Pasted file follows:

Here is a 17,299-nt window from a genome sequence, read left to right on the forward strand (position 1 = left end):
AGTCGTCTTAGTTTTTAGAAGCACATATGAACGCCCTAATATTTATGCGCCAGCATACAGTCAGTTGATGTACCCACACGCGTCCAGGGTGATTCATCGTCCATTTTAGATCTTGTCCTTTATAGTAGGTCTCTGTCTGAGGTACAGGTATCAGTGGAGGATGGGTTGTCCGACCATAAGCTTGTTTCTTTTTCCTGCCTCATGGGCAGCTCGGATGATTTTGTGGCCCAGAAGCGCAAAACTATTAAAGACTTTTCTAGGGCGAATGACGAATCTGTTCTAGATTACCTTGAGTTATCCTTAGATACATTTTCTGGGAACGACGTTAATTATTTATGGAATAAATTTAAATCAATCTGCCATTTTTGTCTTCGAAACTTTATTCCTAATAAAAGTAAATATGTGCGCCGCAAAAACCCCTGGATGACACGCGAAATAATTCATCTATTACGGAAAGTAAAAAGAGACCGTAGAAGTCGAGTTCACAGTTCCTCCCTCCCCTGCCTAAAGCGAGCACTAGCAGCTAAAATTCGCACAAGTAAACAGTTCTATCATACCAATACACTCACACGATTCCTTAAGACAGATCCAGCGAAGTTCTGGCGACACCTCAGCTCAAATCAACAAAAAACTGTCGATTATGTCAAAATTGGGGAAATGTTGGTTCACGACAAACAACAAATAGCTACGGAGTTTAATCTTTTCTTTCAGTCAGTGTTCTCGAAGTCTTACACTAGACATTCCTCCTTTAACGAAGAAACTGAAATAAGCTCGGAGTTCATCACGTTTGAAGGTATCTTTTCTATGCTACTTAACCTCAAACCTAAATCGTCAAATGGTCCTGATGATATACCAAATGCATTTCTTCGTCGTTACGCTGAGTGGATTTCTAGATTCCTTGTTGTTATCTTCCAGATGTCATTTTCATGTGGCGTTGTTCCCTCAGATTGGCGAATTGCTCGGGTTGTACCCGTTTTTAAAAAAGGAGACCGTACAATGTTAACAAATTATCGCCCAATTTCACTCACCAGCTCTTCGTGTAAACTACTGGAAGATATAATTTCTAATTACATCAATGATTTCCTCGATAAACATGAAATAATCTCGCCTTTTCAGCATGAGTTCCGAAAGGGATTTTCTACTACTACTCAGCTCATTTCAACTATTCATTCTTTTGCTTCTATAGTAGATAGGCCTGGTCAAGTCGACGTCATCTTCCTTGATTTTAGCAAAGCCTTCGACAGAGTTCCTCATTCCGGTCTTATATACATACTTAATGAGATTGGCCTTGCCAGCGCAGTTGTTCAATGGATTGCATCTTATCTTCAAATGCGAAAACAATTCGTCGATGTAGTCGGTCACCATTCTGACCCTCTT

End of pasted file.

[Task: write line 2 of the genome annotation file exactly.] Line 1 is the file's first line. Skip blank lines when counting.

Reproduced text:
AGTCGTCTTAGTTTTTAGAAGCACATATGAACGCCCTAATATTTATGCGCCAGCATACAGTCAGTTGATGTACCCACACGCGTCCAGGGTGATTCATCGTCCATTTTAGATCTTGTCCTTTATAGTAGGTCTCTGTCTGAGGTACAGGTATCAGTGGAGGATGGGTTGTCCGACCATAAGCTTGTTTCTTTTTCCTGCCTCATGGGCAGCTCGGATGATTTTGTGGCCCAGAAGCGCAAAACTATTAAAGACTTTTCTAGGGCGAATGACGAATCTGTTCTAGATTACCTTGAGTTATCCTTAGATACATTTTCTGGGAACGACGTTAATTATTTATGGAATAAATTTAAATCAATCTGCCATTTTTGTCTTCGAAACTTTATTCCTAATAAAAGTAAATATGTGCGCCGCAAAAACCCCTGGATGACACGCGAAATAATTCATCTATTACGGAAAGTAAAAAGAGACCGTAGAAGTCGAGTTCACAGTTCCTCCCTCCCCTGCCTAAAGCGAGCACTAGCAGCTAAAATTCGCACAAGTAAACAGTTCTATCATACCAATACACTCACACGATTCCTTAAGACAGATCCAGCGAAGTTCTGGCGACACCTCAGCTCAAATCAACAAAAAACTGTCGATTATGTCAAAATTGGGGAAATGTTGGTTCACGACAAACAACAAATAGCTACGGAGTTTAATCTTTTCTTTCAGTCAGTGTTCTCGAAGTCTTACACTAGACATTCCTCCTTTAACGAAGAAACTGAAATAAGCTCGGAGTTCATCACGTTTGAAGGTATCTTTTCTATGCTACTTAACCTCAAACCTAAATCGTCAAATGGTCCTGATGATATACCAAATGCATTTCTTCGTCGTTACGCTGAGTGGATTTCTAGATTCCTTGTTGTTATCTTCCAGATGTCATTTTCATGTGGCGTTGTTCCCTCAGATTGGCGAATTGCTCGGGTTGTACCCGTTTTTAAAAAAGGAGACCGTACAATGTTAACAAATTATCGCCCAATTTCACTCACCAGCTCTTCGTGTAAACTACTGGAAGATATAATTTCTAATTACATCAATGATTTCCTCGATAAACATGAAATAATCTCGCCTTTTCAGCATGAGTTCCGAAAGGGATTTTCTACTACTACTCAGCTCATTTCAACTATTCATTCTTTTGCTTCTATAGTAGATAGGCCTGGTCAAGTCGACGTCATCTTCCTTGATTTTAGCAAAGCCTTCGACAGAGTTCCTCATTCCGGTCTTATATACATACTTAATGAGATTGGCCTTGCCAGCGCAGTTGTTCAATGGATTGCATCTTATCTTCAAATGCGAAAACAATTCGTCGATGTAGTCGGTCACCATTCTGACCCTCTT